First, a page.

(1) Is there a legal contract between the bidder and the coder? Just in case my delivery date extends, what happens?
Yes and no. For RentACoder.com you have to comply to the project's conditions that are in most case standards. Standard stuff such as intellectual property that you must give away to the company your work for. Obvious things like that.
(2) After delivery, payment reach without trouble or not.
RentACoder.com has an escrow service that limit the troubles. The company that post a bid request pay in advance. But you don't receive the money yet. If you don't provide the work as requested, the company can decide not accept your work. Then there is an arbitration service you can initiate where an arbitrator evaluate the situation and decide what to do. In most case, the process and decision is fair.
(3) In case the customer didn't find the project useful, then? Probably he might say that it is not useful to me and you return money. He might copy the source code and return another copy to me.
It's a risk yes, and very few do it. The arbitration service is pretty fair and will limit those behavior.
(4) What are further recommendations? How should I start?
Create an account, and start to bid on projects.
Give what customers want.
I have managed hundred of projects on the platforms you mention. Here is how I work, and I think that most people do the same.
I discard 9 or 10 bids from user with less than 15 ratings and if the average rating is less than 95%. I then filter on bid price. Sometimes, when I read a nice cover letter from a lower bid, I can decide to go with him. Sometimes in parallel with a higher bid (assign the same project to two different bidders).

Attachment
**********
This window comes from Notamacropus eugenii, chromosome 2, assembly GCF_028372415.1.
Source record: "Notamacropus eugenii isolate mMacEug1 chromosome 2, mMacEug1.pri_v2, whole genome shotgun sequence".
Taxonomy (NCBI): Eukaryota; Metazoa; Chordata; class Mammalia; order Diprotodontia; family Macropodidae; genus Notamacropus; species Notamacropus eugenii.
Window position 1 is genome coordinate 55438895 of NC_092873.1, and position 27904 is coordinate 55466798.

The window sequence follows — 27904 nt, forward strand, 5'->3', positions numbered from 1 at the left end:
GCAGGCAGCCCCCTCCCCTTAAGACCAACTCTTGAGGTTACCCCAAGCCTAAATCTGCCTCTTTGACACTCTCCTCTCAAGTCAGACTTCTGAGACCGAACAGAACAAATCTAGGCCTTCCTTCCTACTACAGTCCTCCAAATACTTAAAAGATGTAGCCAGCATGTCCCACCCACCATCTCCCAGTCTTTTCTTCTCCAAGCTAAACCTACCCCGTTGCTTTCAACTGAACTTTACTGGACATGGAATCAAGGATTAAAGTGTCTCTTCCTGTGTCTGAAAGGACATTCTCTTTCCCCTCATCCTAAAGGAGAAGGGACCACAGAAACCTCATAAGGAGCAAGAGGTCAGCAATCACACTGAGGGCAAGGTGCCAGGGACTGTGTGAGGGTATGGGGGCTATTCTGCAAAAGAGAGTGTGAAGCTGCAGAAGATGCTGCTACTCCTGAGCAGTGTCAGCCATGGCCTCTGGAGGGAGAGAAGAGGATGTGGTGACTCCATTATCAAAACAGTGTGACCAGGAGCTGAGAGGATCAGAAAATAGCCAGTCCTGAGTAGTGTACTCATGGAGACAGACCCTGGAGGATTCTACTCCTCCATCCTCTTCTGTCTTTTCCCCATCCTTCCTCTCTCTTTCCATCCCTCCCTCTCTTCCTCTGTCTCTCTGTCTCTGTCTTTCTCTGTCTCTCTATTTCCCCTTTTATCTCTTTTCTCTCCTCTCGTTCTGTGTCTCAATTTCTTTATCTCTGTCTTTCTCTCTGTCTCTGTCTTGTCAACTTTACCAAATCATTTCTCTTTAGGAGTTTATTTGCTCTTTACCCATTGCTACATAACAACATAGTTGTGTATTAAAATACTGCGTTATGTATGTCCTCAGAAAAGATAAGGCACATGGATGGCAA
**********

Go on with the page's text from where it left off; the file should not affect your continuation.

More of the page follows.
I discard every bid with no personal cover letter. I've observed that no cover letter means in most time that he didn't read the requirements. It will leads you to failure.
I generally don't care of the location of the bidder. However, I require a good knowledge of English.
When you get a project, do your best to satisfy the customer. Don't start any new project until the previous one is done. Target high quality. If the customer is not satisfied, negotiate a refund.
You WILL face bad behavior and customers that will take advantage of you. But only at the beginning. As you gain high ratings, you will be able to bid higher and that problem will be less frequent.
- Bid lower than others bidders to increase your chances to get projects assigned. Explain why you bid lower
- Customer that take lower bids are the most difficult, so you will need to work harder than usual
- Always write a personalized cover letter that shows you know what the customer wants
- Don't hesitate to negotiate full refund if you think the customer is not happy
- Work on one project at a time. Or two maximum if communication with the customer is slow
- At the end of each project, add your success in your portfolio